Isabella cries out loud as she saw her nude pictures and other personal information posted on social media by her ex-husband. Her friend Aurora rushed into the room with towel on her chest to inquire on what the situation is, Isabella looked at her with a sad face and said, you can’t believe what I saw on social media, Isabella gave her the phone and she saw the nude pictures and other personal information the Ex-husband posted, OMG! She screamed. How can your ex-husband be so cruel?
According to Global Fund for Women, Online violence against women is an overt expression of the gender discrimination and inequality that exists offline. In 2015, the UN Broadband Commission warned that cyber VAWG had become “a global problem with serious implications for societies and economies around the world.” It noted that 73% of women and girls had encountered some form of online violence; that women were 27 times more likely to be abused online than men; that 61% of online harassers were male; and that women aged between 18 and 24 were at particular risk.
Online violence against women has become a common experience especially for lesbians, bisexual or trans women or any combination, women in politics, journalism and women with disabilities. This creates an environment with the intention of raising alarm, body shaming, intimidating or humiliating and pushing women/girls offline. This is usually directed towards those who are trying to amplify their voices on the issues faced by women/girls online. Online abuse against women/girls is also increasingly being used as a tactic to publicly use power over women, thereby preventing them from expressing themselves freely, which is a fundamental right of everyone regardless of gender identification and/or orientation. Sometimes, Men are also harassed online, but women are the target, online harassment quickly descends into sexualized hate or threats.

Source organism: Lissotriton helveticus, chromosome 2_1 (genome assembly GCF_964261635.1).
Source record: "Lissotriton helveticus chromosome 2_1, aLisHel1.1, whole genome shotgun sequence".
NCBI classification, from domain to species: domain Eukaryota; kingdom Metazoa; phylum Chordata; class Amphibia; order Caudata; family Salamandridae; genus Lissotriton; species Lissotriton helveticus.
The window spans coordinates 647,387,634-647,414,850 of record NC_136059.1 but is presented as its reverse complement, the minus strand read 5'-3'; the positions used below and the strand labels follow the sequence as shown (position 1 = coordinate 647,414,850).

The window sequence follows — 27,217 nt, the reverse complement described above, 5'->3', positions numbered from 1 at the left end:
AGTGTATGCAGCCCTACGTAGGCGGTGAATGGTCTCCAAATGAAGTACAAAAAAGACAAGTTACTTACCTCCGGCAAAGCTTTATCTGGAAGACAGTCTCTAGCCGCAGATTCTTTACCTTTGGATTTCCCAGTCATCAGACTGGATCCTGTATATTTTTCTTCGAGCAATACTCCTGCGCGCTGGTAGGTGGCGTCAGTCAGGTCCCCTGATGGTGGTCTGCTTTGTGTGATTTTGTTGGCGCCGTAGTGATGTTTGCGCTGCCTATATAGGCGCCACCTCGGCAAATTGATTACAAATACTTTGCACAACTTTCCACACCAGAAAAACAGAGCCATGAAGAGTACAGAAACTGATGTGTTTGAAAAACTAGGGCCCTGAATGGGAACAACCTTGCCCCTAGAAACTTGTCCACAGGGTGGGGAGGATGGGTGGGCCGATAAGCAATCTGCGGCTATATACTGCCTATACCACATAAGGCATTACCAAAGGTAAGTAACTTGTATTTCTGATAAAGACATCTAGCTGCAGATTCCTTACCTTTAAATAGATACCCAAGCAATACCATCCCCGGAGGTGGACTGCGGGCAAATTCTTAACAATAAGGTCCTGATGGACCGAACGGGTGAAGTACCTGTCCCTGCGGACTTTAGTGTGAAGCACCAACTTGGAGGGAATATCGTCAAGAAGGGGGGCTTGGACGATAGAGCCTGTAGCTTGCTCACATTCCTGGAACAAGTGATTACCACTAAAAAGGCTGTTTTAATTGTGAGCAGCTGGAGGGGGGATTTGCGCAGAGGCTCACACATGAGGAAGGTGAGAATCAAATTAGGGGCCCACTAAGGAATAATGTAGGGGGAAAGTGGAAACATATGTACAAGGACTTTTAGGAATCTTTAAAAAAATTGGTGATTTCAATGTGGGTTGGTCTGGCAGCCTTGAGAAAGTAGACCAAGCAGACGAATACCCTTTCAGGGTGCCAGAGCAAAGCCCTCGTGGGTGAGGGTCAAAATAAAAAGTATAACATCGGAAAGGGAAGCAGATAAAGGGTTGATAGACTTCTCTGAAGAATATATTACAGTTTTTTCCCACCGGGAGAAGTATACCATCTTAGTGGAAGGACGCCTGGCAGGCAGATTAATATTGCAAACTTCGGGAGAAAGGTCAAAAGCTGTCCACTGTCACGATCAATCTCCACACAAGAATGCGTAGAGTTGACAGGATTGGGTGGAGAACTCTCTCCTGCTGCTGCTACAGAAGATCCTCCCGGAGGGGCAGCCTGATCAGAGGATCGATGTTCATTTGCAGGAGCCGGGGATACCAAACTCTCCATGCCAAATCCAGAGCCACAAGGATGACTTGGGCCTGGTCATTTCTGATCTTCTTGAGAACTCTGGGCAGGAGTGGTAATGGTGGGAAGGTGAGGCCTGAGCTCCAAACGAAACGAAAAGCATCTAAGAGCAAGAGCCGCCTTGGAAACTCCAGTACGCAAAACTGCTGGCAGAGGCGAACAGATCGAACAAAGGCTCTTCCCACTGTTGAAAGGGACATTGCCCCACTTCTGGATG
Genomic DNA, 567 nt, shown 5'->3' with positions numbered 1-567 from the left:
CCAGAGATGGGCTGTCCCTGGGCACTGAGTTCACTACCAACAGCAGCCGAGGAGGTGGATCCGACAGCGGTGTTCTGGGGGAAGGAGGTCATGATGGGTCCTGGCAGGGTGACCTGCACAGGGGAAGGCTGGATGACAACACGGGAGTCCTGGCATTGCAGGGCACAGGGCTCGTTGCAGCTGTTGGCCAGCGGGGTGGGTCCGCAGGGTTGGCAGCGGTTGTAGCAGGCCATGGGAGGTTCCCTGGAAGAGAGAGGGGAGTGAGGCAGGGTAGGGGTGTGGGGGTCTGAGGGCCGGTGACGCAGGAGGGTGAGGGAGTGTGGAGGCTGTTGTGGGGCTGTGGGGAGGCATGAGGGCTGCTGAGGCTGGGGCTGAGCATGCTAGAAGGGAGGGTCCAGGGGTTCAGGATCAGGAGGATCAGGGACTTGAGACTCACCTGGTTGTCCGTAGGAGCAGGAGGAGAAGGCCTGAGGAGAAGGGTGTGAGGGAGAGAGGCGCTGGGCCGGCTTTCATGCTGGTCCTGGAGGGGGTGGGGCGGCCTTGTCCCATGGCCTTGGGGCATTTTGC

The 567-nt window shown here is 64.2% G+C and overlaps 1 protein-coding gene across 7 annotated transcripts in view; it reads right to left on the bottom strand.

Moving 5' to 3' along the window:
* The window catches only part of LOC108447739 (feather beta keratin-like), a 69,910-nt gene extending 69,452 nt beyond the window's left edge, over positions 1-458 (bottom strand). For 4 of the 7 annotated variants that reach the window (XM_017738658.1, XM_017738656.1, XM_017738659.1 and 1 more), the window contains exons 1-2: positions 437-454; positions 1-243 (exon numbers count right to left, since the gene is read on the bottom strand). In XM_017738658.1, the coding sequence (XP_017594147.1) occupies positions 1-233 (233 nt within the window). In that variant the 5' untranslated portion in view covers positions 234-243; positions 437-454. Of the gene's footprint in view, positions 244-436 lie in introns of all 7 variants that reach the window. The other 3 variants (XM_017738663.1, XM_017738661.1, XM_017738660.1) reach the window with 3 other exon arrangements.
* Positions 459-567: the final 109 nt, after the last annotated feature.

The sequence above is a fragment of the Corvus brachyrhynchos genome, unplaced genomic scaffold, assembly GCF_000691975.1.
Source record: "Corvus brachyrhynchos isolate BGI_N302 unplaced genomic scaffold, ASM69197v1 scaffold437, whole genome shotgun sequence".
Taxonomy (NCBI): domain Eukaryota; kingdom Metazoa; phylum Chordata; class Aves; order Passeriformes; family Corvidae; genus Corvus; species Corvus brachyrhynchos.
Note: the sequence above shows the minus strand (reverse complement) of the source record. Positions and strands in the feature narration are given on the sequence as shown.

The greatest impact on women and girls when they experience violence online is self-restriction, and that is what the abusers want. Most times only physical violence is taken seriously, but as it stands online violence is equally harmful. As it is the case with most women, they turn to avoid social media platforms after being harassed. Online violence is a public health issue and the effects are very harmful; it results in physical, sexual, psychological or economic harm, and erodes self-esteem.
Internet access is growing across all continents. With the advent of COVID-19 that has impacted the way of lives of the people, every attention has tilted more to internet usage than ever before and offline violence has extended to online, which makes it easier for people to commit violence without consequences. Women are the main targets of online violence, especially women with voices, like female journalists and politicians. Online harassment can include bullying, trolling, cyber stalking, defamation and hate speech, public shaming, and identity theft and hacking amongst other offences.
Online protection is an urgent priority every single day, billions of people around the world use social media to connect, report abuses that happened offline, learn and share as well as for everyday communications. Social media platforms can help give a voice to the voiceless by raising the profile of some of the most marginalized women and girls in the society.
Many women/girls around the world are experiencing attacks on their websites and social media pages, a host of attackers have succeeded in hacking into and gaining control over women’s and activists’ accounts just to cause alarm, intimidate and harass them and also use their personal images and details to scam their followers.
Online violence against women and girls is real with attendant effects and sometimes it moves from online to offline. Women/girls are learning to expect and accept abuse as a normal part of their daily life experience. Most women/girls have reduced the usage of social media owing to abuse and harassment, while those who are still active on these platforms are forced to change how they express themselves to avoid harassment, which has driven most of them to depression.
Girls around the world have written an open letter to Facebook, Instagram, TikTok and Twitter, the world’s most influential social media platforms, to create ways to report abuses and harassment in order to be free and secure when online.
COVID-19 has move more of our lives online, it’s vital that social media space is safe for women and girls.
Isabella’s ex-husband was arrested and detained by the police officers for violating his ex-wife’s right to privacy.
- Government should create effective and accessible reporting mechanisms that target gender-based violence online
- Government should hold perpetrators of rights violations to accountable
- Social media platforms should also create a safe reporting mechanism that will be safe for women and girls.
SAY NO ANY FORM OF GENDER-BASED VIOLENCE
BY YUA MIRIAM